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January 27, 2020

European Cities to Use AI to Reduce Their Carbon Footprints

The European Union is, collectively, the third-biggest producer of carbon emissions. Furthermore, 70% of EU citizens live in urban areas, meaning that most of those emissions are concentrated around the EU’s major cities. Now, six of those cities have joined a new project, AI4Cities, that will use artificial intelligence to help those cities reduce their carbon footprints and, eventually, achieve carbon neutrality.

The 3-year, EU-funded project is being joined by Helsinki, Finland; Amsterdam, Netherlands; Copenhagen, Denmark; the Paris region in France; Stavanger, Norway; and Tallinn, Estonia. AI4Cities is divided into five phases: a preparatory phase, three pre-commercial procurement (PCP) phases (design, prototyping and testing), and one impact assessment and follow-up phase. 

The PCP process, which AI4Cities describes as an “innovative procurement tool,” involves the purchasing authorities defining their needs, followed by a “challenge” to suppliers to design solutions that meet those needs using AI and related technologies (such as 5G, IoT and cloud computing). AI4Cities says that a minimum of 40 contractors will be selected and funded for the first PCP phase, a minimum of 20 will be invited to prototype in the second PCP phase, and finally, a minimum of six will be undertake larger-scale pilots in the final PCP phase.

ICLEI – Local Governments for Sustainability, a global network of nearly two thousand local and regional governments that have made commitments to sustainable development will be responsible for developing a set of procurement guidelines, as well as for recruiting a group of cities to follow the PCP process and support its outcomes.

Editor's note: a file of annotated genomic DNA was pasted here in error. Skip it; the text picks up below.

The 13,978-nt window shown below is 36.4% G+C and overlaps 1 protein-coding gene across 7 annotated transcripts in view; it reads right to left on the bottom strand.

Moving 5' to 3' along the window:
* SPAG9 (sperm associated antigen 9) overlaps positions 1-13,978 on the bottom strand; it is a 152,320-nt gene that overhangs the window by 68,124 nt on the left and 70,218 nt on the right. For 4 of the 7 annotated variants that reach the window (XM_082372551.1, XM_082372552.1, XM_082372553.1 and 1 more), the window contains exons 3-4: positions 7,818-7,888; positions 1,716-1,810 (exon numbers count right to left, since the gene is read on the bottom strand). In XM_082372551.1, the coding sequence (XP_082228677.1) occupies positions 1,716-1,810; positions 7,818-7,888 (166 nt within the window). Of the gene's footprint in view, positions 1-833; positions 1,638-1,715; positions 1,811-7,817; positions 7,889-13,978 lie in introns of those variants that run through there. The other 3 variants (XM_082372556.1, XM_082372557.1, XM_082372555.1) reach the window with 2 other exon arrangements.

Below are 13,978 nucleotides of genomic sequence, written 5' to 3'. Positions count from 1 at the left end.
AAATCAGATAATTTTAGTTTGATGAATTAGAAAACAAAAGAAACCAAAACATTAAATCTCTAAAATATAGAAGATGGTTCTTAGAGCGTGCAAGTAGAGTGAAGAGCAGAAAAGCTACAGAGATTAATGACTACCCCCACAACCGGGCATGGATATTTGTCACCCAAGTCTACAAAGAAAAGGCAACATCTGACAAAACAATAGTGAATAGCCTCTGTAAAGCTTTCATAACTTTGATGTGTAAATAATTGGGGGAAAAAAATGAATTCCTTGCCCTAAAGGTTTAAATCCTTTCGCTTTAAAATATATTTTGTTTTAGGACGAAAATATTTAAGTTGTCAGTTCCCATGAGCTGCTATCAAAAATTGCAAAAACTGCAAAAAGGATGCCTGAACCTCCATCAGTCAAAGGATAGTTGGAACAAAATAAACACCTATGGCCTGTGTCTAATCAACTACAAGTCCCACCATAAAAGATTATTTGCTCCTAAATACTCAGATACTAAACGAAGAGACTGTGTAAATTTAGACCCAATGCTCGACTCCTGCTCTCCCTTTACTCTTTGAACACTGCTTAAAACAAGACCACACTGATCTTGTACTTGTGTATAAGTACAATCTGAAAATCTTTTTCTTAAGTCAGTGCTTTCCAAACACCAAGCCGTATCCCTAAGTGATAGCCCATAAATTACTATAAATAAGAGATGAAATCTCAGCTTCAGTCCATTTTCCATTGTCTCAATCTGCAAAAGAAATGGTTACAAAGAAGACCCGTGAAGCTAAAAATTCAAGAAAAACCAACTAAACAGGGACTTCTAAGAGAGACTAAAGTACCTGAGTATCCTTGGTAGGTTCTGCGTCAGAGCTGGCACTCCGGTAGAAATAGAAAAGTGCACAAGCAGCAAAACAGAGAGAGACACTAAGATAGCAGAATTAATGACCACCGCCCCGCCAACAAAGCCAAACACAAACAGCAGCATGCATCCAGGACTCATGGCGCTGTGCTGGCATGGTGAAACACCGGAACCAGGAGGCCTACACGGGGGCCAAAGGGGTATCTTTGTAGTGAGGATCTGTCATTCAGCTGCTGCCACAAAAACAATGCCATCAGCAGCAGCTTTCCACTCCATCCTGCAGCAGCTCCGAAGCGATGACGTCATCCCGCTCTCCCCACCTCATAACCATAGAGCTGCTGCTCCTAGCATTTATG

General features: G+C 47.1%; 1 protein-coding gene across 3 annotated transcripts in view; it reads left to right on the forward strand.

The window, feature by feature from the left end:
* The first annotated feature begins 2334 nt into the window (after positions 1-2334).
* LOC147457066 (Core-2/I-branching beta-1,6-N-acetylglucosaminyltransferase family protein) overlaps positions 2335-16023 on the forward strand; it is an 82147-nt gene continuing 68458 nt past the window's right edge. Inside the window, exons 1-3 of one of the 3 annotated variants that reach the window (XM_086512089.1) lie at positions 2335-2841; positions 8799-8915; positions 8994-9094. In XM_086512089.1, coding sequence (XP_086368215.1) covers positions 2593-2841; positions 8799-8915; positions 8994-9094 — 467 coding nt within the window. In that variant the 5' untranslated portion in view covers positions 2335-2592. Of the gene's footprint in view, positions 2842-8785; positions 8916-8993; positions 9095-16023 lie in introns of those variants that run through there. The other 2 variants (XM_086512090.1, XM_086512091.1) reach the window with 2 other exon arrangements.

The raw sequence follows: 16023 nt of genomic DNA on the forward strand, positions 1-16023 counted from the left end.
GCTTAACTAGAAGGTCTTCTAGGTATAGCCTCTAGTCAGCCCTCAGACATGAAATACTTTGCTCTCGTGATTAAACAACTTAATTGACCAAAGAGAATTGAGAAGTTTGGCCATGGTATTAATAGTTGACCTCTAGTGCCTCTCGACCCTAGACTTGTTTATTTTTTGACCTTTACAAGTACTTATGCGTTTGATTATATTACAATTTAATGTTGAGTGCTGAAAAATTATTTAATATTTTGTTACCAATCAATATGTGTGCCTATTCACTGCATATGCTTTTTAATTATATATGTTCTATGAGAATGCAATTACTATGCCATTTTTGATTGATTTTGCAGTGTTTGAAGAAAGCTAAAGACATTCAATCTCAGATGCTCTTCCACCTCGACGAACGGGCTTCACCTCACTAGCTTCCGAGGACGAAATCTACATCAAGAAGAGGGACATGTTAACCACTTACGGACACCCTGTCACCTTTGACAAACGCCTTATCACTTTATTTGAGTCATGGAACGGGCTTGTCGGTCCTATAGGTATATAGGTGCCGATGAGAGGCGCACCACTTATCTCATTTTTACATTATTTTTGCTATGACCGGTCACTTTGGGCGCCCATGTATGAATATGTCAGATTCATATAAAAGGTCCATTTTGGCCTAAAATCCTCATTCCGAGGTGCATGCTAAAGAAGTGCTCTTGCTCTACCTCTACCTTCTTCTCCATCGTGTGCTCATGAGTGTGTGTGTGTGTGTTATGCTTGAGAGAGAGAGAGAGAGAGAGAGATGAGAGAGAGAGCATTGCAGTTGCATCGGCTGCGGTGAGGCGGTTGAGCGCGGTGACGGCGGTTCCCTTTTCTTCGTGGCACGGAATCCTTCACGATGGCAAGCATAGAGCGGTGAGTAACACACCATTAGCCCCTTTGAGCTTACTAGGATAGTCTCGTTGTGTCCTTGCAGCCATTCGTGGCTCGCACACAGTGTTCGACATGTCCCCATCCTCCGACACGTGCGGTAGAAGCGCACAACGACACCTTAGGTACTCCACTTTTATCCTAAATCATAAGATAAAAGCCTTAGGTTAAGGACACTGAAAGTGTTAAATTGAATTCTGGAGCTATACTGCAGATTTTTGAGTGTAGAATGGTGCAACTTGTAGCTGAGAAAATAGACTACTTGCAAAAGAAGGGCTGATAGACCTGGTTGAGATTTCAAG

“AI4Cities is a living example [of] how sustainability and innovation go hand in hand, providing practical answers to the challenges ahead,” said Philipp Tepper, coordinator of Sustainable Economy and Procurement for ICLEI. “Open-source solutions to drive climate change mitigation using the tangible tool of public procurement is timely and ICLEI welcomes the leadership taken by European cities.”

AI4Cities highlighted how the initiative could help European cities address particular urban carbon pain points, such as traffic congestion and inefficient transport (which account for 24% of carbon emissions in European cities) or building energy use.

“Cities and regions have a lot to say and do when it comes to climate action,” said Kaisa Sibelius, coordinator of the AI4Cities project. “We are very well placed to support our national governments in achieving the climate goals. AI4Cities shows our leadership and our willingness to use the power of pre-commercial procurement to boost innovation, artificial intelligence and sustainability in Europe.”